When I met novelist Peter Orner, the first thing he asked me was where Austin was, exactly, in Texas. (“Central,” I said. “If you want to be fancy you can say ‘the hill country.’”)
Having been in town only a few hours, he had already taken a walk along Ladybird Lake and noted the “Si Se Puede” murals on Cesar Chavez. “Place. I need to know where I am,” he said.
Orner, along with authors Heidi Julavits, Ben Marcus and Walter Kirn, was in Austin for the New Fiction Confab, a program organized by the Austin Public Library Friends Foundation to bring some of the most important contemporary fiction writers here for a weekend of free, public events. Saturday afternoon, the authors gave readings at the downtown public library and participated in a panel discussion about contemporary fiction. In the morning they led workshops at branch libraries for children, teens and seniors, organized by the educational writing nonprofit Austin Bat Cave.
Tim Staley, Executive Director of the APLFF, said, “This is an opportunity for people to come to the library and, in one afternoon, discover here, where we are right now, this moment, in American literary fiction.”
“When you have a good story to tell you shouldn’t have to fictionalize it. That’s what most novels are anyway, just thinly veiled facts with the details changed.” Walter Kirn
Indeed, “where we are” turned out to be a central preoccupation of many of the authors.
I got a chance to speak with all four authors at the CTC Gardens, a lovely East Side venue with lots of exposed metal, weathered wood and smooth rocks for your high heels to sink into — as good a place as any to introduce authors from two coasts to Austin, and vice versa.
For Orner, place is the first element that comes to him when writing a new piece of fiction. Chicago was in some sense the main character in his latest novel, Love and Shame and Love; he spoke with shining eyes of the peculiar light of the neighborhood around the University of Chicago — “almost like sepia” — and the way the lake shore varies in different parts of the city. But places don’t have to be real to fascinate Orner. In his Saturday morning workshop he introduced a group of teenagers to a book about imaginary places, Italo Calvino’s Invisible Cities.
Heidi Julavits, editor of The Believer and author most recently of The Vanishers, also used imaginary places in her workshop with 7-10 year olds at Howson Branch Library. In her own work, Julavits said, she prefers to write about places and topics she doesn’t know well. For example, her latest novel uses paranormal phenomena as a metaphor for complicated relationships between women; but after her initial research, Julavits did not want to immerse herself too much in actual accounts of supposed psychic phenomena.
“Then you become too beholden to ‘facts’ . . . That stymies my imagination, invades on my imaginative space, trying to recapture a reality that’s already out there.”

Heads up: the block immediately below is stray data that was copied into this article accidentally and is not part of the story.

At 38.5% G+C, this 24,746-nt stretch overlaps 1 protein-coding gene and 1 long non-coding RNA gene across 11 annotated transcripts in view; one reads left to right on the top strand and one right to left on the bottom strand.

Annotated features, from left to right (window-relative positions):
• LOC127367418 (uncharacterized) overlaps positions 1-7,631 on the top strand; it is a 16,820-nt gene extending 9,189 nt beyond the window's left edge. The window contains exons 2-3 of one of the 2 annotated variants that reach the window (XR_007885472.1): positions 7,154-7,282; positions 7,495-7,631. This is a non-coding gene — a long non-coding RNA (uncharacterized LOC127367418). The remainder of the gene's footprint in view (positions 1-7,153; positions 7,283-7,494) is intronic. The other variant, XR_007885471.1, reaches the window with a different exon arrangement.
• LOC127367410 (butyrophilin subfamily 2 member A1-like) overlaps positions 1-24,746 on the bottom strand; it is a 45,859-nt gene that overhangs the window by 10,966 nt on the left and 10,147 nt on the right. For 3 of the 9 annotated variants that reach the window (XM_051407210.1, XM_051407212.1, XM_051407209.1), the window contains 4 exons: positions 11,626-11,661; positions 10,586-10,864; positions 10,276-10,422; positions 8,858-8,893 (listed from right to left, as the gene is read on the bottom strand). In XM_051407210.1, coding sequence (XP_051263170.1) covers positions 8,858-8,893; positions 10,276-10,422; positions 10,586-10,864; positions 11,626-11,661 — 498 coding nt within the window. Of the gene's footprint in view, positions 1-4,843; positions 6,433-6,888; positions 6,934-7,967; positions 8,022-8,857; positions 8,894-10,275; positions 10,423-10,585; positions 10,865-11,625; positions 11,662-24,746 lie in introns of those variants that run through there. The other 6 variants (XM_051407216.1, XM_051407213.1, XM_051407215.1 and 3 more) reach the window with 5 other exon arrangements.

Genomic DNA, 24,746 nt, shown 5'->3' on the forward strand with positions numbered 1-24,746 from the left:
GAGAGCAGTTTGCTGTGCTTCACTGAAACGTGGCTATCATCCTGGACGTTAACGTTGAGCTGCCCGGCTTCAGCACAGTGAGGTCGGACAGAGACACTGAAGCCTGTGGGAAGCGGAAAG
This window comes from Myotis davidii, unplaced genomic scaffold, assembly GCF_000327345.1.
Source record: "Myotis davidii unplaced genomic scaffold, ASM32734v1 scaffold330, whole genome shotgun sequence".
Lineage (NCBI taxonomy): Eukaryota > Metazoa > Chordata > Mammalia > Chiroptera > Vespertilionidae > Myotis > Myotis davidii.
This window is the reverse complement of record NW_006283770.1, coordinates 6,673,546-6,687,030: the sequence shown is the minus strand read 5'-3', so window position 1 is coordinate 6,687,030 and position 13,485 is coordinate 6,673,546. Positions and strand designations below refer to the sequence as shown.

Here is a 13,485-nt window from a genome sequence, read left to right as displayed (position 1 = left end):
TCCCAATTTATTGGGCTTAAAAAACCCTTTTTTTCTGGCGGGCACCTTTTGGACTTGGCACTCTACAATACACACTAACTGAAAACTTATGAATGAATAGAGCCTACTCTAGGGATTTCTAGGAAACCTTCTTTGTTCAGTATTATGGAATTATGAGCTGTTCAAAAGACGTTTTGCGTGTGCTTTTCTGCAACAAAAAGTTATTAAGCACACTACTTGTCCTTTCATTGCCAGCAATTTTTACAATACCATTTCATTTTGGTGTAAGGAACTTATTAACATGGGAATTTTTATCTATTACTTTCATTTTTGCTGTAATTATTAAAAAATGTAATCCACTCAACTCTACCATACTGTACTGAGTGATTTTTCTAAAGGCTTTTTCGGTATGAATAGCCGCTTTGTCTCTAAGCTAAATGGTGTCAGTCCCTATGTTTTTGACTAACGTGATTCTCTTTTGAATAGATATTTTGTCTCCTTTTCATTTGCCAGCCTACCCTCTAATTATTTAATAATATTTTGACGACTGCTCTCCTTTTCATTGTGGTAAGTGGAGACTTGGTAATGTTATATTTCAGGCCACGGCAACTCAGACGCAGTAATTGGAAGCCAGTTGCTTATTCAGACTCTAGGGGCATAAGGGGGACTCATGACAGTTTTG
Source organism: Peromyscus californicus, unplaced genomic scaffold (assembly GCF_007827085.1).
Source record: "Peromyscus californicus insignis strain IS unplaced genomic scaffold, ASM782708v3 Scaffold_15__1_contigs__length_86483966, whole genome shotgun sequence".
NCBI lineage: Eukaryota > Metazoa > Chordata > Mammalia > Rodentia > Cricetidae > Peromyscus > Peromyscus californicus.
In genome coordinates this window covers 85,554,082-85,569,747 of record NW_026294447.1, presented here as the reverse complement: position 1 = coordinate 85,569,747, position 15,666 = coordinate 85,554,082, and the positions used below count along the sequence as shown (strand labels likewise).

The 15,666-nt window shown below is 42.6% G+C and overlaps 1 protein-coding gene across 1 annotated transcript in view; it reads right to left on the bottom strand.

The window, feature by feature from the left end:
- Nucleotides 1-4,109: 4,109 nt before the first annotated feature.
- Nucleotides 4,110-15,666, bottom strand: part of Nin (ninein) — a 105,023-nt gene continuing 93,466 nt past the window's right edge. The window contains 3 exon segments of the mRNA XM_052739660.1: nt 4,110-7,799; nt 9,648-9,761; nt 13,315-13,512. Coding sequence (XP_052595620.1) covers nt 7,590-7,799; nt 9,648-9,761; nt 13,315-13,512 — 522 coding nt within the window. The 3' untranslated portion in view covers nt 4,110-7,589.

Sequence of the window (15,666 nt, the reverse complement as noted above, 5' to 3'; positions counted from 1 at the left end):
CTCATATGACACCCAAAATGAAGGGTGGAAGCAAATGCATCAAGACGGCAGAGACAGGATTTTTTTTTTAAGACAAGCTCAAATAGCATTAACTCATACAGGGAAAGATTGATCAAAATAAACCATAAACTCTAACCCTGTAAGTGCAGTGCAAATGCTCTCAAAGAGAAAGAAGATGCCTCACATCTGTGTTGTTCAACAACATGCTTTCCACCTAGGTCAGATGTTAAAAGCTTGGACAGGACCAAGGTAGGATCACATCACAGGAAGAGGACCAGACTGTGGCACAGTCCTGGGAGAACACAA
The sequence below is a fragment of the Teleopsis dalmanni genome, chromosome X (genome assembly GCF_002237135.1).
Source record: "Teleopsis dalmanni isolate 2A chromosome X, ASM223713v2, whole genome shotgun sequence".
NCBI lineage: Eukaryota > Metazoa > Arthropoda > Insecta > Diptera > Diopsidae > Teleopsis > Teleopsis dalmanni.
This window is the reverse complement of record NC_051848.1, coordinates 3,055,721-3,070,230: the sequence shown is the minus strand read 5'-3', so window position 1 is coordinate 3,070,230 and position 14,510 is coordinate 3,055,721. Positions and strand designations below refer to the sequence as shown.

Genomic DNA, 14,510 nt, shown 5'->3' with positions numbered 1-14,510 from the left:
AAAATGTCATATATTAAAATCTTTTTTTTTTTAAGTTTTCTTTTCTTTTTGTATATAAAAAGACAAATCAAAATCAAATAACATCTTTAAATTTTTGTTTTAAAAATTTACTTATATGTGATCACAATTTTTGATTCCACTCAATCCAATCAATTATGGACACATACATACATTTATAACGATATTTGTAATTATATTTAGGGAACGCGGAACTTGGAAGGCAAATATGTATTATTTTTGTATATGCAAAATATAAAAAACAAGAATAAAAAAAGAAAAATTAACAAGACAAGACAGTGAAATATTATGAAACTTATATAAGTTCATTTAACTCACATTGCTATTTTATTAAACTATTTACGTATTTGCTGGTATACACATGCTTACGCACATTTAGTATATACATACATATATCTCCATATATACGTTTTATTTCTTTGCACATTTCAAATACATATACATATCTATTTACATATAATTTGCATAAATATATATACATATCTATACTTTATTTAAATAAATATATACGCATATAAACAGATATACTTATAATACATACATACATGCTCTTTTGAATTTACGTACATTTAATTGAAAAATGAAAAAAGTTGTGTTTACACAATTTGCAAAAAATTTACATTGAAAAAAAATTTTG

Walter Kirn, a contributing editor of Time Magazine and prolific author of novels, essays, and criticism, appears to agree. An easygoing but intense conversationalist, Kirn spoke of his irritation with the “tyranny of facts” in writing his current project, a memoir about his ten-year friendship with a now-infamous conman and alleged murderer who passed himself off as a Rockefeller.
“The thing about memoir — It’s based on memory, and memory is, of its nature, a construction.” Kirn claims the memoir is just as legitimate and literary as the novel: “When you have a good story to tell you shouldn’t have to fictionalize it. That’s what most novels are anyway, just thinly veiled facts with the details changed.” (Orner illustrated this point earlier in the evening, stating succinctly, “My whole life is in this fucking book.”)
Facts do not seem terribly important to Ben Marcus, a writer of experimental fiction who is also Heidi Julavits’s husband. Marcus’s The Flame Alphabet depicts a world in which the speech of children suddenly and inexplicably becomes toxic for adults. Still, Marcus’s book is filled with detailed descriptions that make his apocalyptic premise seem concrete — including visceral descriptions of sickness that should, he joked, qualify him for “a job in hospice care.”
This is fitting for a book whose whole premise, Marcus says, is to “make language more powerful than it really is.”
Marcus grew up in Austin, but it was his wife who gave me the best sense of Austin as a place. Julavits described a single summer she lived here with a long-ago ex-boyfriend, spinning a story for me on the spot of their moneyless existence in the unbearable heat: “We would go to that Fiesta” (she gestured over my shoulder) “and we would buy flour tortillas, and we would put them straight on the electric burner to get them all crispy, and then we would put honey and butter on them. That’s practically all we ate.”
Her Austin was mythical and nostalgic, the Austin of a single moment in her life.
I’m already wondering which authors the next APLFF New Fiction Confab will bring to Austin, which bits of coastal cities, imaginary towns, and even our own small piece of the hill country will visit us next year.